“Scientists have become the bearers of the torch of discovery in our quest for knowledge.”
What does Science at Fieldhead Carr look like?
Our aim in Science is to foster a curiosity about the world we live in and to nurture an enthusiasm and love of the subject. We want children to question, observe, ask questions and challenge the everyday things that surround them. We also want them to understand of the career possibilities that science can bring through an appreciation of the history of science and the modern world of science careers.
Science provides the foundations for understanding and thinking critically about our world through biology, chemistry and physics. The knowledge taught across these three subjects can be found by following this link:
In addition to the knowledge that is taught across all key stages all pupils will be taught essential aspects of the knowledge, methods, processes and uses of Science in everyday life, this is called working scientifically. Working scientifically is not taught as a separate skill but rather underpins every science lesson as children learn through the application of the following skills:
Observing over time
Children develop the skills to watch, or listen carefully for changes in a short or long time. They can also stand back and look at changes. In KS1 this could involve children planting seeds or bulbs and watching them grow, noting changes through drawing, discussion and measurement. In KS2 this could involve looking at changes made to materials through the application of heat or cold.
Year 1 Exploring the seasonal changes in our local habitat
Nursery investigating ice crayons and what happens to them over time
Year 2 Exploring the growth of bulbs
Developing these skills means observing, measuring and recording events to identify relationships. Through this, children are looking to identify patterns to identify casual relationships or cause and effect. In Early Years this could mean investigating the question ‘Are all daisy leaves the same?’ In KS1 this could mean investigating the question ‘do children with the biggest feet have the biggest hands?’ and in KS2 it could involve looking for answers to the question “Does every planet take the same time to orbit the Sun?’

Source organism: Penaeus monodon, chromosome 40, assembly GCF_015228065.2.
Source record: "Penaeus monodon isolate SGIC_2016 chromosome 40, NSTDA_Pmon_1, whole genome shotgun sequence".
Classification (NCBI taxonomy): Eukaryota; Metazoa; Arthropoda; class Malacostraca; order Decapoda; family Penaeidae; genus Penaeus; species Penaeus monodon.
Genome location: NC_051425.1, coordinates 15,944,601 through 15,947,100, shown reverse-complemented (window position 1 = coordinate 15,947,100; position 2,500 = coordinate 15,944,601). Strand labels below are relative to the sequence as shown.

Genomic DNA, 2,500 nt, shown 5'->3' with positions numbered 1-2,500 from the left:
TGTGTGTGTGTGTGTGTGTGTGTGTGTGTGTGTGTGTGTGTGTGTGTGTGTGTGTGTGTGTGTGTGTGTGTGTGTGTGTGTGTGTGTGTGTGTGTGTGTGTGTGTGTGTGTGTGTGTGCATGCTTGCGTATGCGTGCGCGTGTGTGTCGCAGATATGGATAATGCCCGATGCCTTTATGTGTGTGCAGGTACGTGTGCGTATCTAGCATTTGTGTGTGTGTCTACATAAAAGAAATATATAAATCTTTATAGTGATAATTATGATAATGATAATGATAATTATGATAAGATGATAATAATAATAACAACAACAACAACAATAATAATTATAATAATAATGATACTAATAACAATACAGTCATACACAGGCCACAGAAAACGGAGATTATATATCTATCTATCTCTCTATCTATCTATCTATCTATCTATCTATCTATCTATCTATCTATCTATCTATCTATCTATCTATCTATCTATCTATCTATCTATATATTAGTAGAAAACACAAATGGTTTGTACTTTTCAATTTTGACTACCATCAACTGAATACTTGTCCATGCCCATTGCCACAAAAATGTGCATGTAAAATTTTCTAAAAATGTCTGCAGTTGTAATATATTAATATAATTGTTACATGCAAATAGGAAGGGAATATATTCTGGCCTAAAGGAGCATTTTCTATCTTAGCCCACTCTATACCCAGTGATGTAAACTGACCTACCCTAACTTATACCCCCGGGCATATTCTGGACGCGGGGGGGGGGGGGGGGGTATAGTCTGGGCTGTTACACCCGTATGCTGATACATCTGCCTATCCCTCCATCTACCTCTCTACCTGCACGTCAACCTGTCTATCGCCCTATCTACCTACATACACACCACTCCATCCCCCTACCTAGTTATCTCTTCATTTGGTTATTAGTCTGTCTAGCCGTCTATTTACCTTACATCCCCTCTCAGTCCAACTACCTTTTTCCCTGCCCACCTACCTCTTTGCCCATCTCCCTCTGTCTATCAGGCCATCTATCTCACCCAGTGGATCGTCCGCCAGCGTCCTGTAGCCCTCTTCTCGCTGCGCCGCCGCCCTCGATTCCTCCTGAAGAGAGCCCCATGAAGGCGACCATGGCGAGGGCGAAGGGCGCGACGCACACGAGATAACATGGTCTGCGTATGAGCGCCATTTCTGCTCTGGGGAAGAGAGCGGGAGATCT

Year 6 investingating the impact of removing or adding bulbs and lamps to an electrical circuit
Identifying, classifying and grouping
Developing skills in this area enables children to lean the names of things, their characteristics and their similarities and differences. It also enables things to be grouped by observable features. In Early Years this involves sorting and grouping things through simple observable features such as colour, shape or size. In KS1 these skills are developed further so that by the end of year 2 children can sort and classify using specific criteria e.g. identifying if an animal is a herbivore, carnivore or omnivore according to teeth type, diet and habitat. At the end of KS2 children are able to use classification systems to identify animals and give clear reasons behind their processes of classification.
Year 1 Sorting deciduous and evergreen leaves
Year 1 Sorting Marterials according to type
Year 2 classifying animals
Comparative and fair testing (controlled investigations)